So you have managed to successfully order your iPhone 7 in the color you wanted and the shipping date is hopefully not too far away. And when you get your hands on the latest smartphone offering from Apple, the last thing you want is to get spammed by robocalls and unwanted texts.

Since the beginning of 2016, about 10 billion such calls have already been made it to phone numbers in the United States. The problem is pervasive and recognized by the Federal Communication Commission, which allowed phone companies and mobile operators to block spam legally in June 2015.

Hiya, a company that started as a division of Whitepages before splitting off, offers spam blocking for both voice calls and texts. It leverages a data set comprising 600 million active mobile and landline numbers in the U.S. and a total of 1.5 billion numbers around the world. It also gives users the option to report spam numbers and Hiya updates its database every 15 minutes based on users’ feedback.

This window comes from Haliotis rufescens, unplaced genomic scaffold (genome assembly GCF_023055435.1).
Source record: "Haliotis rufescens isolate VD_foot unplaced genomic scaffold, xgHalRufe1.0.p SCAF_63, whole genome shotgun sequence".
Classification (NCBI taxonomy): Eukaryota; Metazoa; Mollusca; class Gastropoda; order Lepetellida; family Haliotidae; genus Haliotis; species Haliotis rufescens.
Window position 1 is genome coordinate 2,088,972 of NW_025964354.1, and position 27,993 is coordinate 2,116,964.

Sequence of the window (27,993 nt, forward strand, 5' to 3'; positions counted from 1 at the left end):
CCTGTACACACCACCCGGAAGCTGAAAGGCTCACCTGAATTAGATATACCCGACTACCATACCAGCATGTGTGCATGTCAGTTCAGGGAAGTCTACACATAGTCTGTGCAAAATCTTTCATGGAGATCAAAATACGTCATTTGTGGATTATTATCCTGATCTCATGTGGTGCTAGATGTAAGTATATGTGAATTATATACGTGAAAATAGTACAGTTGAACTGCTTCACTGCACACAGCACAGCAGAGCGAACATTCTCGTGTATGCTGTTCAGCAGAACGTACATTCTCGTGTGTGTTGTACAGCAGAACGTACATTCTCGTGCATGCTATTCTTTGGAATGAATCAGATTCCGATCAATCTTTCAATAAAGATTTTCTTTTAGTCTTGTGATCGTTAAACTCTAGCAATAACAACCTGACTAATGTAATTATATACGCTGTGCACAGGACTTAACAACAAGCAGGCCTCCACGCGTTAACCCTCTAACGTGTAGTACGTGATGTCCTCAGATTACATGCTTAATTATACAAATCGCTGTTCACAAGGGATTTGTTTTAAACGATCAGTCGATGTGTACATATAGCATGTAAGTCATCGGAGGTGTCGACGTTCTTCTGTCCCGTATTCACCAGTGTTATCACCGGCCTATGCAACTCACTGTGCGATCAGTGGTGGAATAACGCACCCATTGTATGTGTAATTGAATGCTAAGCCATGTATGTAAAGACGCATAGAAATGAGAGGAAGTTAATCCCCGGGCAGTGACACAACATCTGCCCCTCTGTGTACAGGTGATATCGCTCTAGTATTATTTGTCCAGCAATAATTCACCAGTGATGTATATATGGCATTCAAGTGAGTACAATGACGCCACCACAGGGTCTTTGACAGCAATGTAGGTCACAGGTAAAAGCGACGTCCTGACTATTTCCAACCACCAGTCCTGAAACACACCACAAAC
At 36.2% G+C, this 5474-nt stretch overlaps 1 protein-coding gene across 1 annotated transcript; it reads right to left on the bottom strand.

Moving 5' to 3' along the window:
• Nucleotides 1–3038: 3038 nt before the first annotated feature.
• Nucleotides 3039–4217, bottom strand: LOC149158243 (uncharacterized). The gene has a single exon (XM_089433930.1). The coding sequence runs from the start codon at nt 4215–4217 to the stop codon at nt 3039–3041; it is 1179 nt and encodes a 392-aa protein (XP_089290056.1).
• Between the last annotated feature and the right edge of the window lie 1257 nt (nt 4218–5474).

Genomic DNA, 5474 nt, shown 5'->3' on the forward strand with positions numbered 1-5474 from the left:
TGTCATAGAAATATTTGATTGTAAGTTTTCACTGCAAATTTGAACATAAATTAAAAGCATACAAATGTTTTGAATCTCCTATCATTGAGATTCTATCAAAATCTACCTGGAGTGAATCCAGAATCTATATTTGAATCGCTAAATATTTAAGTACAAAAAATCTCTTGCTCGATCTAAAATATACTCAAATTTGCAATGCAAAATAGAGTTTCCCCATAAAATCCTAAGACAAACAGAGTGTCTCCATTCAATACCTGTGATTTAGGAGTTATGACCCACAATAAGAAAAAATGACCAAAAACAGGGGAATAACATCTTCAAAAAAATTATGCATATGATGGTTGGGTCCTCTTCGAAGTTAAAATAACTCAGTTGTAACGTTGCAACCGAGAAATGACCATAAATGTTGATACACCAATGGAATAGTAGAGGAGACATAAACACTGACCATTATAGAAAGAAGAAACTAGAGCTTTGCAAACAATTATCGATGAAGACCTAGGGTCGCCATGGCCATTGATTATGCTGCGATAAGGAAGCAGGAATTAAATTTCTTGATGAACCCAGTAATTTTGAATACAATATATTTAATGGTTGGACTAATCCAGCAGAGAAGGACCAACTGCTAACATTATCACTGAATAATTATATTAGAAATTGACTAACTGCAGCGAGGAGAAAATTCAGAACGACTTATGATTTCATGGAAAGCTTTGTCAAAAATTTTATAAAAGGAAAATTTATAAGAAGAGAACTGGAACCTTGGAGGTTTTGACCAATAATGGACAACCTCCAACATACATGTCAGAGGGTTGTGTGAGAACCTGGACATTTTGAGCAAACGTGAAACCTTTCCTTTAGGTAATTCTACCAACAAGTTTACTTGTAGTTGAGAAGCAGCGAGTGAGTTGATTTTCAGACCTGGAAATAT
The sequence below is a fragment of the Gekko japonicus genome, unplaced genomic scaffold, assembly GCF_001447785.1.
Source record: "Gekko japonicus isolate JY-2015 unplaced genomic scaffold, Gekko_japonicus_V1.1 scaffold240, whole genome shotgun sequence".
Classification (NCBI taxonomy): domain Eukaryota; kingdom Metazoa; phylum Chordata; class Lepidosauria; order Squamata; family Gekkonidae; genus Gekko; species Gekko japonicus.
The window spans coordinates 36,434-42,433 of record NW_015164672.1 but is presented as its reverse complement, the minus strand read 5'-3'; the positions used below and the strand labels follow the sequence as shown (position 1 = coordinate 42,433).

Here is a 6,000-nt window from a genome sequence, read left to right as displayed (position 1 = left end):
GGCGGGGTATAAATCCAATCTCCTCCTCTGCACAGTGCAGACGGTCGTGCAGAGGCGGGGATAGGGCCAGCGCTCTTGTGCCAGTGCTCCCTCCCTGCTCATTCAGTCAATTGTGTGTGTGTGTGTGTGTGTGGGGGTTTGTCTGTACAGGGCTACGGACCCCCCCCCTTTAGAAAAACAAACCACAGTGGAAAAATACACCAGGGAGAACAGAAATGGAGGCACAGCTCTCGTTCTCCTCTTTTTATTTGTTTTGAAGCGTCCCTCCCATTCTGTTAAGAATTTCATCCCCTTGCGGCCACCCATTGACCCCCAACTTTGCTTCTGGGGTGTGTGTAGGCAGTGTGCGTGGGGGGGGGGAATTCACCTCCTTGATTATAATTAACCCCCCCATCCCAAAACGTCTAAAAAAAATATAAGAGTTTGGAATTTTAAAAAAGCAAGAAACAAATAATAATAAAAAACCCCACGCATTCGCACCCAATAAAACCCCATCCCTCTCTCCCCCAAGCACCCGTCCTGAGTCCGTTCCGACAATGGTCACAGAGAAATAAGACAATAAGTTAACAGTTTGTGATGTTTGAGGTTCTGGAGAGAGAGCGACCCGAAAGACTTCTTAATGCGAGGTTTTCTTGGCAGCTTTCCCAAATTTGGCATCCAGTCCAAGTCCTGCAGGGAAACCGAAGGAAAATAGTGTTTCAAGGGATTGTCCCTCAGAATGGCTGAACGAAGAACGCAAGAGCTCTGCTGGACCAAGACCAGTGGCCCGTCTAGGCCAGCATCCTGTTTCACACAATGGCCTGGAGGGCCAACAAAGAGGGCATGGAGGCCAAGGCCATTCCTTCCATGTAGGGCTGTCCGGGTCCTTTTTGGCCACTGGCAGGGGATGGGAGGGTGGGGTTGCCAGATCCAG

The app was integrated into Samsung’s 2016 flagship devices, variants of the Galaxy S7 and the Note 7. For iOS 10, it uses the CallKit framework, allowing the app to identify and block spam calls. Calls from numbers that the app associated with fraud, phishing or other illegal activities will be auto-blocked and users will be notified. Calls associated with a high volume of unwanted activities will also be flagged on the incoming call screen as “suspected spam.”

The app will also warn users if they are making a call to a suspected spam number. Hiya also allows users to create customized lists of numbers they want to block incoming calls from.

Mayur Kamat, Hiya’s vice president for products, said in a statement to International Business Times: “With the integration of the new CallKit Directory extension, iOS users finally have a call blocking app they can depend on to fight intrusive robo and spam calls that have invaded our mobile phones. We are excited to bring the power of our real-time reputation engine and quality of our algorithms to protect iPhone users.”